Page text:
Abstract
This paper presents a new approach for the coordinated design of a power system stabilizer (PSS) and static VAR compensator (SVC) based stabilizer. For this purpose, the design problem is considered as an optimization problem, while the decision variables are the controllers’ parameters. This paper proposes an effective optimization algorithm based on a rat swarm optimizer, namely, adaptive rat swarm optimization (ARSO), for solving complex optimization problems as well as coordinated design of controllers. In the proposed ARSO, instead of a random initial population, the algorithm starts the search process with fitter solutions using the concept of the opposite number. In addition, in each iteration of the optimization, the new algorithm replaces the worst solution with its opposite or a random part of the best solution to avoid getting trapped in local optima and increase the global search ability of the algorithm. The performance of the new ARSO is investigated using a set of benchmark test functions, and the results are compared with those of the standard RSO and some other methods from the literature. In addition, a case study from the literature is considered to evaluate the efficiency of the proposed ARSO for coordinated design of controllers in a power system. PSSs and additional SVC controllers are being considered to demonstrate the feasibility of the new technique. The numerical investigations show that the new approach may provide better optimal damping and outperform previous methods.
1. Introduction
The stability of power systems has become an important area of study, and this is mostly due to the integration of power systems. As a result, more advanced control equipment and stronger protection schemes have been added to the power system to increase stability. The electromechanical oscillations, which can be classified into interarea and local modes, are observed in the power system following the unbalance between mechanical and electrical torques at the synchronous generator, caused by the variation of power system topology or loads [1]. When these lowfrequency oscillations (LFOs) are poorly damped, the generator rotor shaft and the power transfers are highly affected. The reliability and security of a power system are highly affected by these oscillations [2].
To face these adverse phenomena, power system stabilizers (PSSs) have long been used to improve power system stability and enhance system damping of oscillation modes. These stabilizers are employed to add damping torque to the generator rotor oscillations derived from speed, frequency, or power of the generator where it is connected [3, 4]. Unfortunately, some weakness is encountered in the damping of interarea oscillations, and other solutions need to be involved. In recent years, power electronicbased flexible AC transmission system (FACTS) controllers, which are based on power electronics, have been considered as efficient alternative solutions [5]. Generally, FACTS devices have been employed for handling different power system control problems [6, 7]. In other words, they can increase power transfer capability and improve power system stability and controllability. However, the combination of PSSs and FACTS devices in the same network has raised a new problem in terms of coordination between these regulators. Indeed, it is essential to ensure that there is a good coordination between these devices in a way that their actions are not negative in view of the security of the network.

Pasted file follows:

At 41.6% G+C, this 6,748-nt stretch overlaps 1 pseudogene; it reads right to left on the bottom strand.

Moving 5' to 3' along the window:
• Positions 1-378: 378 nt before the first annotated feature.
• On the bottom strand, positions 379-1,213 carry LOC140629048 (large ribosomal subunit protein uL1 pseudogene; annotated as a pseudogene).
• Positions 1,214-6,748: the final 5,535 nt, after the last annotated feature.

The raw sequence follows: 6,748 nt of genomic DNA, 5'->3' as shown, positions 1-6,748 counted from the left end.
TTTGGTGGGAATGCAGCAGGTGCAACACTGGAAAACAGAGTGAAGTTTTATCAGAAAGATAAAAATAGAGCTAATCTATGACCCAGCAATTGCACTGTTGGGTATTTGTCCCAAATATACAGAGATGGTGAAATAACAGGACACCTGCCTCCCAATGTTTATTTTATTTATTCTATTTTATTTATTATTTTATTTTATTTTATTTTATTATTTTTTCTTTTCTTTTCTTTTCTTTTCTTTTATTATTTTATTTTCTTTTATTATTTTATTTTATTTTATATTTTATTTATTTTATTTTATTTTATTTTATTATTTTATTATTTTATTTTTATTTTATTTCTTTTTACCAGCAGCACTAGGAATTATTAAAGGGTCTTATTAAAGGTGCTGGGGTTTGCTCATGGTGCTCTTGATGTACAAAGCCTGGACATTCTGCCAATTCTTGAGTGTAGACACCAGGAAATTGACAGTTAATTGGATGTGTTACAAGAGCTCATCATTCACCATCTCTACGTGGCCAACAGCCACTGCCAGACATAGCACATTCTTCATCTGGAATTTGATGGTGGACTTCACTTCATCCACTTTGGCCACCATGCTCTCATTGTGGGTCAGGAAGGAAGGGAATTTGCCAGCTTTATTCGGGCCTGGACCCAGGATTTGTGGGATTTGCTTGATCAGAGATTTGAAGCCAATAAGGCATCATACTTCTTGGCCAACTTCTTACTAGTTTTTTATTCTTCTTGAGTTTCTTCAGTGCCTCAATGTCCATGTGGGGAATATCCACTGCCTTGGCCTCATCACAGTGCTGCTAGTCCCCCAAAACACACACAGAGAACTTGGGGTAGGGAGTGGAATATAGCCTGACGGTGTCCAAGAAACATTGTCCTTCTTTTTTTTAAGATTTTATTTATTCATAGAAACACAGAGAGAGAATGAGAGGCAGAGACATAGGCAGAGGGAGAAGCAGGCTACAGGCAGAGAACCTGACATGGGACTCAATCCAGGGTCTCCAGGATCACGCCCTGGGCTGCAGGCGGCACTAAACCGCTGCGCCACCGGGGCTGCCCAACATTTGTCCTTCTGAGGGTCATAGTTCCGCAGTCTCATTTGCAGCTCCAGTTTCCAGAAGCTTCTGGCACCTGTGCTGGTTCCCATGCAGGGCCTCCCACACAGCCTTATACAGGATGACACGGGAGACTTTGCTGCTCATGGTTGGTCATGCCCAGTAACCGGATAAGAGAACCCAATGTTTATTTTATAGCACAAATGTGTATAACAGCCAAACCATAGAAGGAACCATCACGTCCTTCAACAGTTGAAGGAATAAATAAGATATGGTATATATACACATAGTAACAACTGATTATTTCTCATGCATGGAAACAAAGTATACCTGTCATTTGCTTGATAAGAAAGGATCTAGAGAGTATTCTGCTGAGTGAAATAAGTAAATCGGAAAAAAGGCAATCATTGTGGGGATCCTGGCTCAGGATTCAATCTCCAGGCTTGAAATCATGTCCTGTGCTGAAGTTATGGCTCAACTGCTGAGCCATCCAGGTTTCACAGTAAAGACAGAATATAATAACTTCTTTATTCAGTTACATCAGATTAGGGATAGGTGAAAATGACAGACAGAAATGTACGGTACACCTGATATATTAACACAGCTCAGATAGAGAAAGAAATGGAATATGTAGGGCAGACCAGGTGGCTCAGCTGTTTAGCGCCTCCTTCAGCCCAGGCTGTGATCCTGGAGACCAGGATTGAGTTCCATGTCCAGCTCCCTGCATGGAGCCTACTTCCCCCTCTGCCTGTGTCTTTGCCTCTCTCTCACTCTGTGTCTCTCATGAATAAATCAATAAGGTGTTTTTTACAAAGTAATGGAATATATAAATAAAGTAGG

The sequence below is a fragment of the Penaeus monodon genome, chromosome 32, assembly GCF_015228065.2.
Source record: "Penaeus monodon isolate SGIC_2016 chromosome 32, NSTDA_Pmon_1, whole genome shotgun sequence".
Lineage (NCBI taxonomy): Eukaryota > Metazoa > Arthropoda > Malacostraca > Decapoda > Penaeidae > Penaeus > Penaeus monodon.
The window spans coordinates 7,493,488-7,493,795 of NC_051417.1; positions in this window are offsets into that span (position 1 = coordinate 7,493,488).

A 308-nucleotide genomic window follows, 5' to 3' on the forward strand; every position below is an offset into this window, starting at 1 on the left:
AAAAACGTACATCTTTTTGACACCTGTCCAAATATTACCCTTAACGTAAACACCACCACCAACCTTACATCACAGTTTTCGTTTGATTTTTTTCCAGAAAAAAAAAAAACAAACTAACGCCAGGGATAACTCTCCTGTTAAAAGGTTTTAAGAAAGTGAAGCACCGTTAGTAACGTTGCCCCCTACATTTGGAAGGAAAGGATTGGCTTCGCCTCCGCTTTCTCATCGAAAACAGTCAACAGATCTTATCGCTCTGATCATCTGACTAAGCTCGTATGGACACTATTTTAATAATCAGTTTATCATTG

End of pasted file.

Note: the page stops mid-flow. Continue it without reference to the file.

One of the wellknown shunt FACTS devices, named static VAR compensator (SVC), is considered a competent device to provide adequate damping of the LFOs in modern power systems after the apparition of disturbances [8]. It also has the capability of regulating bus voltage at its terminals by injecting controllable reactive power into the power network through the bus where it is connected. In the last few years, many research studies have proposed design techniques for SVC devices to enhance power system stability. Furthermore, other proprieties of the power system can be improved, such as dynamic control of power flow, steadystate stability limits, and damping of electromechanical oscillations [9]. Uncoordinated design between SVC and PSS causes the system to become unstable. Therefore, stability and damping modes are essential to optimal coordinated design between PSS and SVCbased controllers. A comprehensive study of the PSS and SVC controllers when applied in a coordinated manner and also separately has been conducted in [10].